On February 11th, UK newspaper The Independent published “Special Measures” an article about the Victory Park Primary Academy, located in a disadvantaged area outside Birmingham. Victoria Park has 450 pupils school speaking, between them, more than 30 different home languages. In spite of the challenges, the British Minister of State for Schools has confirmed that it is among the top 100 primary performer schools in the country, in terms of the progress made by children between seven and 11. It has also gained international recognition on account if its diverse profile. “Children come to us from all four corners of the world. There are asylum seekers and refugees who have never been to school before”, says Andrew Morrish, Executive Head of the School. Rather than seeing diversity as a difficulty to overcome, the school chooses to celebrate it and one way it does that is by displaying in the main hall the different flags of the pupils’ countries of origin.
The Ashoka Foundation, an international network of social entrepreneurs, has awarded 130 schools around the world the “changemaker” status, including Victoria Park among the five in the United Kingdom. This status recognizes institutions that have “ceased to operate as examination factories and have embraced the development of skills such as empathy, leadership, team-work and creativity among their pupils”.
On the School’s website, the follow statement is made by the Head of the School: “We are lucky enough to welcome children to our school with a range of different needs and backgrounds from all corners of the globe. It is this mix that makes Victoria Park such a harmonious and happy place to learn”.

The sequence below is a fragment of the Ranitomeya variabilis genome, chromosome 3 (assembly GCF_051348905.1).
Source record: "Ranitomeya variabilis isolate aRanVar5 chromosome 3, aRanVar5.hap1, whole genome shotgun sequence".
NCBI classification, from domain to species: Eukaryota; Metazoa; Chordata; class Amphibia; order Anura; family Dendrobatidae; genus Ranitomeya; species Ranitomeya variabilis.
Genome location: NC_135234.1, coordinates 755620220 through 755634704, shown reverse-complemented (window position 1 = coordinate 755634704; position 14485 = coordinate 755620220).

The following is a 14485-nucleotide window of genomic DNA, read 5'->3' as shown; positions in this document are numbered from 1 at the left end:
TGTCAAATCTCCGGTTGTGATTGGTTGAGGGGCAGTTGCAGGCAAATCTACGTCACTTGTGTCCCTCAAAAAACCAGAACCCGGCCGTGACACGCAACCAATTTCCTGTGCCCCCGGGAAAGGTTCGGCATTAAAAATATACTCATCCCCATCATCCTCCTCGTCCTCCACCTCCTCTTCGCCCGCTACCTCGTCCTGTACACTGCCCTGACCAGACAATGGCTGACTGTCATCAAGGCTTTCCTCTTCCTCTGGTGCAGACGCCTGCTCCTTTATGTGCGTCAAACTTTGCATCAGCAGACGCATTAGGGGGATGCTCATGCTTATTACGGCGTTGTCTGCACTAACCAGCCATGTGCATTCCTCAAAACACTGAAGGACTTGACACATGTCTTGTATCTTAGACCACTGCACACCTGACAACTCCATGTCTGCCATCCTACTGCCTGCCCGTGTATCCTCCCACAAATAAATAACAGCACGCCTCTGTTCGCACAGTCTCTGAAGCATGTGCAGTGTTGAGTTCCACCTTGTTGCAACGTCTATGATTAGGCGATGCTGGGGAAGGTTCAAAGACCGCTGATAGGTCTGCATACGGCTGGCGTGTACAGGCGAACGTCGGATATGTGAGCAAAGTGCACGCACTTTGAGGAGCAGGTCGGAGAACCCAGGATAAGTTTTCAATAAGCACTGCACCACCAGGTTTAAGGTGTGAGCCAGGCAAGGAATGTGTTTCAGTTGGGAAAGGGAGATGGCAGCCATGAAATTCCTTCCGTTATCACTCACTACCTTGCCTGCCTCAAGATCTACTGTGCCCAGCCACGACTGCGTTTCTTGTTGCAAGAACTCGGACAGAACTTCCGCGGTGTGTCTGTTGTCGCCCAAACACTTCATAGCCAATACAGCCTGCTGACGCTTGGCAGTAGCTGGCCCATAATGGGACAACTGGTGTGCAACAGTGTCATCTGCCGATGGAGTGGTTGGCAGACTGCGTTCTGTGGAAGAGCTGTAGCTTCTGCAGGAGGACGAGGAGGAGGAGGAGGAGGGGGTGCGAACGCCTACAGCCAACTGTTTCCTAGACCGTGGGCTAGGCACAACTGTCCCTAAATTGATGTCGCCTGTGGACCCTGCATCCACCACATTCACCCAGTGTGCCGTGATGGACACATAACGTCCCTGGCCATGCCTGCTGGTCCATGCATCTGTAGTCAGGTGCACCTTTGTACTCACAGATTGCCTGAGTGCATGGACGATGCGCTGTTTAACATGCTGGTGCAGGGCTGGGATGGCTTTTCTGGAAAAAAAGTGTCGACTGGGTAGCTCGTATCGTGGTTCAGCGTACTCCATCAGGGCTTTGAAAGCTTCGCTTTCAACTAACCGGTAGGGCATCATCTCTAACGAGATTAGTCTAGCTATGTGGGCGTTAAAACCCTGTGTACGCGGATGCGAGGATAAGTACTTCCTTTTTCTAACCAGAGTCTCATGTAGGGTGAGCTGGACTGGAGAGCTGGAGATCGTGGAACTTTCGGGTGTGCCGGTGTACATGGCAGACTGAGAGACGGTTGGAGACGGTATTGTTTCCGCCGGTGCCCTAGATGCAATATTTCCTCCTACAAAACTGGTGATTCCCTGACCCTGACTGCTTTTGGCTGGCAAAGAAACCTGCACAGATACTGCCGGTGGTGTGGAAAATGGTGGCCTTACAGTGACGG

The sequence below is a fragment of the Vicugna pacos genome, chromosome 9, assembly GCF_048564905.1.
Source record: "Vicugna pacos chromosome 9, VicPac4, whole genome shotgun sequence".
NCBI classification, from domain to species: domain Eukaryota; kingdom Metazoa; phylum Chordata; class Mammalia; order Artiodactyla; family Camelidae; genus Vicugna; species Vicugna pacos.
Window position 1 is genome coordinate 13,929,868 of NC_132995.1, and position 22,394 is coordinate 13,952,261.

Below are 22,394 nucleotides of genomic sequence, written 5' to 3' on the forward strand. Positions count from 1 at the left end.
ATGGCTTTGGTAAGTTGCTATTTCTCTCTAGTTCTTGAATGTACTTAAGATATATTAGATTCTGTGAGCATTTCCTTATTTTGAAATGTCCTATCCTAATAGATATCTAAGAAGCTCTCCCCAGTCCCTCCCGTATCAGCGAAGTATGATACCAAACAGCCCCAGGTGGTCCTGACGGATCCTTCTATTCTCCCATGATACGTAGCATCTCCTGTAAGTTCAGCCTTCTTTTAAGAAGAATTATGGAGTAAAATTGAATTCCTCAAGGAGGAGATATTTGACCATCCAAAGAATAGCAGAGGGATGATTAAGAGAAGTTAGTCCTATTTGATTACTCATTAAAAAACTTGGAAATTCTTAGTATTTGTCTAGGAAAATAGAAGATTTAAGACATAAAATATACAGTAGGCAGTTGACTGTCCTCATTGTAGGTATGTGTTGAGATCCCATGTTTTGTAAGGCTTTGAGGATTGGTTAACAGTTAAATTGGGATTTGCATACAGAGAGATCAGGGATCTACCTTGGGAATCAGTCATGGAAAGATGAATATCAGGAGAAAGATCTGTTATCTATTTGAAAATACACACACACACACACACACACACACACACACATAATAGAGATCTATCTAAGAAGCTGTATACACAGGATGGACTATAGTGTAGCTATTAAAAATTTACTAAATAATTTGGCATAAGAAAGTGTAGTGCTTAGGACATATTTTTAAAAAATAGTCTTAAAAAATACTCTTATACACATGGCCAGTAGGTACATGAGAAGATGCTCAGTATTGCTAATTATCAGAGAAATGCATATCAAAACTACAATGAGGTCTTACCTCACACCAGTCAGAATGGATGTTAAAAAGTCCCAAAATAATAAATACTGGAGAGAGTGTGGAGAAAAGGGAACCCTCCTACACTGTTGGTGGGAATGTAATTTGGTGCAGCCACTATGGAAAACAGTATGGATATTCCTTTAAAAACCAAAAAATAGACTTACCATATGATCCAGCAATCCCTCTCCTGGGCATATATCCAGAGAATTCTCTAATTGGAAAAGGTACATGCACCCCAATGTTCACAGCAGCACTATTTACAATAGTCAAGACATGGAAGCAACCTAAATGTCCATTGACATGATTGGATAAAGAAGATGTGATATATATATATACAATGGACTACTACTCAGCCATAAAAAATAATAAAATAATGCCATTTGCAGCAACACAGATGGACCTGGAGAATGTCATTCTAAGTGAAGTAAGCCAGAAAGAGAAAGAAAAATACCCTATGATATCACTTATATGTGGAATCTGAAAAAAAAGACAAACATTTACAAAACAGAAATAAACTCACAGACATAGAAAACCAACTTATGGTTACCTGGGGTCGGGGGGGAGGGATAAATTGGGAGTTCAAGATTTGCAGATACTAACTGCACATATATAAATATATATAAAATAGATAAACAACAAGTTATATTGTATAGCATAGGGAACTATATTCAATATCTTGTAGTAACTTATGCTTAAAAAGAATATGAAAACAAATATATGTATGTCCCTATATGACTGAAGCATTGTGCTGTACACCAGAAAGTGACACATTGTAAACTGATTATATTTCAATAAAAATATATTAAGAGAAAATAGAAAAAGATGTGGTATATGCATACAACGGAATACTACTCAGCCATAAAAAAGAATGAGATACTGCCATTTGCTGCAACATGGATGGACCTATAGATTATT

Furthermore, in an article published in 2014 at Warwick University, Lisa Worgan, Director of Curriculum at Victoria Park Academy, described how the curriculum at the school is organized through an approach of enterprise education, enabling students to “celebrate diversity and be proud of their own individualities as part of a multicultural community” among others approaches concerning leadership, high expectations and developing “ positive attitudes and values and show respect to others”.
According to the British Population Census in 2011, one-in-five people (20%) identified with an ethnic group other than White British compared with 13% in 2001. The population with ethnic background other than White (White British, White Irish and White Other) has doubled in size since 1991 from 3 to 7 million, while remaining a minority of the total population (14%).
The Victory Park Academy initiative, alludes to one of the fundamental components of Shared Societies Project, that ensuring an education system that offers equal opportunity for developing the knowledge, skills, capacities and networks necessary for children to become productive and engaged members of society. As reinforced by the article, the message of respect for difference and diversity strongly benefits all members of society.